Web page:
Smart v. Stupid
Background check bill signals new era in Congress
The United States Senate is now poised to debate a background check bill co-sponsored by West Virginia Democratic Sen. Joe Manchin and Pennsylvania Republican Sen. Pat Toomey. The sponsors are remarkable in that they both have an A-rating from the National Rifle Association and Manchin is arguably the least-Democratic Democrat now serving in Congress.
But that's not the real story of Thursday's demolition of a filibuster threat by Republican senators (who had hoped to use it a launching pad to the White House.) The sound rebuke of Sens. Cruz, Paul and Rubio signals that the NRA no longer has unchallenged veto power in Congress. That's a big deal.
The four biggest reasons for the National Rifle Association's declining influence are:
- Polling: With 85-92 percent of Americans favoring stronger background checks (take your pick of a dozen polls) even contribution-fed senators don't think they can afford to ignore hometown voters. Last week's Pew poll found that the number-one issue being followed closely by Americans was gun legislation. Today, more and more Americans are signaling they will make anti-massacre voting records a litmus test in the next election.
- The recent Senate recess: No matter what senators say in public, it is clear that when they went home during the recent holiday, their constituents told them they now govern in a post-Newtown world. Voters must have told them to do something, because the Senate came back fundamentally changed.
- Lobbying by the Newtown massacre parents: Don't underestimate the profound effect the parents of the dead children had as they roamed the halls of the Senate this week. Everyone in Washington agrees that their impact was powerful and personal.
- A glimpse at today's NRA: Americans are surprised to learn that today's NRA exists almost exclusively to keep gun hoarders and preppers in a panic. Shocked, actually.
The vote count on the Motion to Proceed was itself notable. Usually, when provocative votes are taken, senators bargain not to have to cast them. But 68 Senators voted for debate. That's 8 more than needed. Looking toward the 2014 elections, senators wanted to be on record for moving the background bill forward.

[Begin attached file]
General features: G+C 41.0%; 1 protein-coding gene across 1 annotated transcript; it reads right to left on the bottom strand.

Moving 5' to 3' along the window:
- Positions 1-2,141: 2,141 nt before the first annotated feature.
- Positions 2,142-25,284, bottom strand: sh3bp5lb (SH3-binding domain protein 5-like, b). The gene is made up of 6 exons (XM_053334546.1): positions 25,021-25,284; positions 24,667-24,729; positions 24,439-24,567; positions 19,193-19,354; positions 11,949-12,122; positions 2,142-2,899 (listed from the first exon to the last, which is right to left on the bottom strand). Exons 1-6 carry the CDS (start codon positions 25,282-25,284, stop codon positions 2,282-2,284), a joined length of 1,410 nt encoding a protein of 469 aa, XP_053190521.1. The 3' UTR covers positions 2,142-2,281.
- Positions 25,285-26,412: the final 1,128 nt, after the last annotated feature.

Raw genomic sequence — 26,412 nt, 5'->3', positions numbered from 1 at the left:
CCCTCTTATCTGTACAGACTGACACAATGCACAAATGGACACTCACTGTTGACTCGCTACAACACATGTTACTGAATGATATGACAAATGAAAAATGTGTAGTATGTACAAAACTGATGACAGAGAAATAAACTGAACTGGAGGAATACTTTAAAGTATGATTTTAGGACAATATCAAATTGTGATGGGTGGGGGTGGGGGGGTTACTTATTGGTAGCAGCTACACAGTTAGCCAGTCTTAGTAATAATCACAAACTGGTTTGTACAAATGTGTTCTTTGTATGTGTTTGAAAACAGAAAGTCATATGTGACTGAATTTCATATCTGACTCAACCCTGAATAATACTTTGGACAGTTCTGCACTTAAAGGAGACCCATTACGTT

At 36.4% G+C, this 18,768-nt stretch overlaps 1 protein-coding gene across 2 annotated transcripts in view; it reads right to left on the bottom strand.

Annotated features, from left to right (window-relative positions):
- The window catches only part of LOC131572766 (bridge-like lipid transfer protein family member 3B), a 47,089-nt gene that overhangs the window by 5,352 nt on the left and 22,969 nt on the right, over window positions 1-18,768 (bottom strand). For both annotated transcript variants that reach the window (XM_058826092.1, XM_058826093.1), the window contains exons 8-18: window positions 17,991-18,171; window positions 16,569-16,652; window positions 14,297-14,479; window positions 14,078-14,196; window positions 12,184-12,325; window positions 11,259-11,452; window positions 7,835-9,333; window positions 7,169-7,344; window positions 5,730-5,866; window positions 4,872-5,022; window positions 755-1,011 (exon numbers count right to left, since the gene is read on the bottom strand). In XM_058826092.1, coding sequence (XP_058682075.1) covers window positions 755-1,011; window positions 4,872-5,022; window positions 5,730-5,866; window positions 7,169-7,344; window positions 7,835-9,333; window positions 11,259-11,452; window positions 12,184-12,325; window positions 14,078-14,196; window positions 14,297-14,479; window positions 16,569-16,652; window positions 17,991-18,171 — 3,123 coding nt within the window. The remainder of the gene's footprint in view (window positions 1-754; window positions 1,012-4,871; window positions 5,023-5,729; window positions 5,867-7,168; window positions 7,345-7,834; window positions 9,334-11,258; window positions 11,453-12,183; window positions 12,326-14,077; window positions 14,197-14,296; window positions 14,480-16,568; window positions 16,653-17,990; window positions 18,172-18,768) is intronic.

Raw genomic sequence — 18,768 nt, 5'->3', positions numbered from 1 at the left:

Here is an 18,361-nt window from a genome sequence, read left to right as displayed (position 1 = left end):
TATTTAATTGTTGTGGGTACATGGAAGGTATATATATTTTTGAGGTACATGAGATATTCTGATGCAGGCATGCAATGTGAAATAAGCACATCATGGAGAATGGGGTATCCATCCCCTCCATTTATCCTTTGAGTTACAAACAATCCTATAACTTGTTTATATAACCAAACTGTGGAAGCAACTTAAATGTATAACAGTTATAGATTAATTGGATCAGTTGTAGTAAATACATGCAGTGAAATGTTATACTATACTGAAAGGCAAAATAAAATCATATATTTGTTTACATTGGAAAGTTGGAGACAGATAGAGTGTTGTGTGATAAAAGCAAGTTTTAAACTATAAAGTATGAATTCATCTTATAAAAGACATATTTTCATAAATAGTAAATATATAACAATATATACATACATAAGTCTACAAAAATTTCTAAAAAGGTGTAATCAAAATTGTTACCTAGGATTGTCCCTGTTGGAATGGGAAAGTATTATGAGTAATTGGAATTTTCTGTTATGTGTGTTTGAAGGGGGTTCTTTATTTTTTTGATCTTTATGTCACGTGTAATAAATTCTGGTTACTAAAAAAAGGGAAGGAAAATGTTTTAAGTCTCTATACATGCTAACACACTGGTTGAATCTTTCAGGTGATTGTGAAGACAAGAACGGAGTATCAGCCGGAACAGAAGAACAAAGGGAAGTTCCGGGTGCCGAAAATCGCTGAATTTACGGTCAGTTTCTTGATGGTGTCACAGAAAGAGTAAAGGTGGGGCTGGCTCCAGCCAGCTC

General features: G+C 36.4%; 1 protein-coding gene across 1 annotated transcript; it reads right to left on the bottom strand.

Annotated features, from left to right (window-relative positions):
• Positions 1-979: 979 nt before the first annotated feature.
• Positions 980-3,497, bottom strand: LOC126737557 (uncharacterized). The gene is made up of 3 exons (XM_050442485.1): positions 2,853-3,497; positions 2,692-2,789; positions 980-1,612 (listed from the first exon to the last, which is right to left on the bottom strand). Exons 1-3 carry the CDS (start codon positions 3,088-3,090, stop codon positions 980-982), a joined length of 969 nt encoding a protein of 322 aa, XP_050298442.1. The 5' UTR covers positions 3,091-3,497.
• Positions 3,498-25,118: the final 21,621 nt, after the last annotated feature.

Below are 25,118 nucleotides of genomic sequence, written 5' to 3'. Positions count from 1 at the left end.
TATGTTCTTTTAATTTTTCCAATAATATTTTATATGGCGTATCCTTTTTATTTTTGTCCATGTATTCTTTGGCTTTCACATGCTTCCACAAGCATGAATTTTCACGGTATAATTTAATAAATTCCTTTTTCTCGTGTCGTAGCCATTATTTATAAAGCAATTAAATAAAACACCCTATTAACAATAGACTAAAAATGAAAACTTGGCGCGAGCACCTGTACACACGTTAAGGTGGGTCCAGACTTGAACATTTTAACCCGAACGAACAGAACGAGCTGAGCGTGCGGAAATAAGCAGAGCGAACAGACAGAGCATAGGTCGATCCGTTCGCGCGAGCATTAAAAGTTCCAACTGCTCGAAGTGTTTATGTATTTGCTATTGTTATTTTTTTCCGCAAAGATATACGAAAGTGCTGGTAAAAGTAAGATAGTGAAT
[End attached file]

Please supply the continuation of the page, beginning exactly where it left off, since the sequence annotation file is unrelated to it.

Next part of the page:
If gun legislation continues to be a top concern of Americans and opponents of gun regulation are punished in the 2014 election, the NRA's era of effective control is over.
The bill, though, is exceedingly weak, more of a field goal than a touchdown. It closes a few loopholes, particularly for in-state and online purchases. Still, the conservative sponsorship of Manchin and Toomey is glaringly evident some of the proposal's "compromises."
In fact, the bill only marginally increases the number of sales that will be subject to background checks. Still, it does subject more sales to background checks and make the checks one step harder to avoid.
But the bill also helps gun sellers. It makes Internet sales less expensive and more convenient for everyone. The bill reduces the cost of every online handgun sale by $35-75 – the cost of delivery to a local "FFL" dealer. It opens cross state markets to gun sellers. And it exempts concealed carry permit holders from background checks.
It is this last part that is the most troubling. Concealed carriers like to fantasize that they are community heroes when they are actually just people who are afraid to go out without a gun. Painting with a broad brush, they suffer from many more fears than the average person, are more likely to fantasize about blue helmets and black helicopters, are 77 percent more likely to follow your car aggressively and are almost 500 percent more likely to threaten you with a gun. They are the problem, not the solution.
That the NRA is opposing this bill is either more evidence of their intellectual breakdown, or a cruel and manipulative trick to increase gun sales by getting the bill passed.
So whether the U.S. Senate is really responding to the will of voters or just playing an inside game will actually be revealed by what it does about the next bill, S.52. That's Grassley's bill to end straw purchases.
Newtown mass-murderer Adam Lanza's dead mother was just such a straw purchaser, buying guns for her mentally ill son. In Arizona (for example) it is perfectly legal to buy a gun, change your mind on your way to your car and sell it to a "stranger" passing by. Prosecutors have to prove you intended to make a straw purchase and that you did. But you need only claim to be an idiot.
The Mexican government believes straw purchases send 750,000 guns to Mexico each year. That's equal to about 4 percent of all the background checks in 2010. Let's say another 1 percent of all gun sales end up with U.S. criminals. That's one in 20 guns sold. So you can see why gun makers don't want to give up illegal sales. They are a growing part of the arms business.
Jimmy Zuma splits his time between Washington, D.C. and Tucson. He writes the online opinion journal, Smart v. Stupid. He spent 5 years in Tucson in the early ‘80s, when life was a little slower, swamp coolers were a little more plentiful, Tucson’s legendary music scene was in full bloom, and the prevailing work ethic was “don’t - unless you have to.”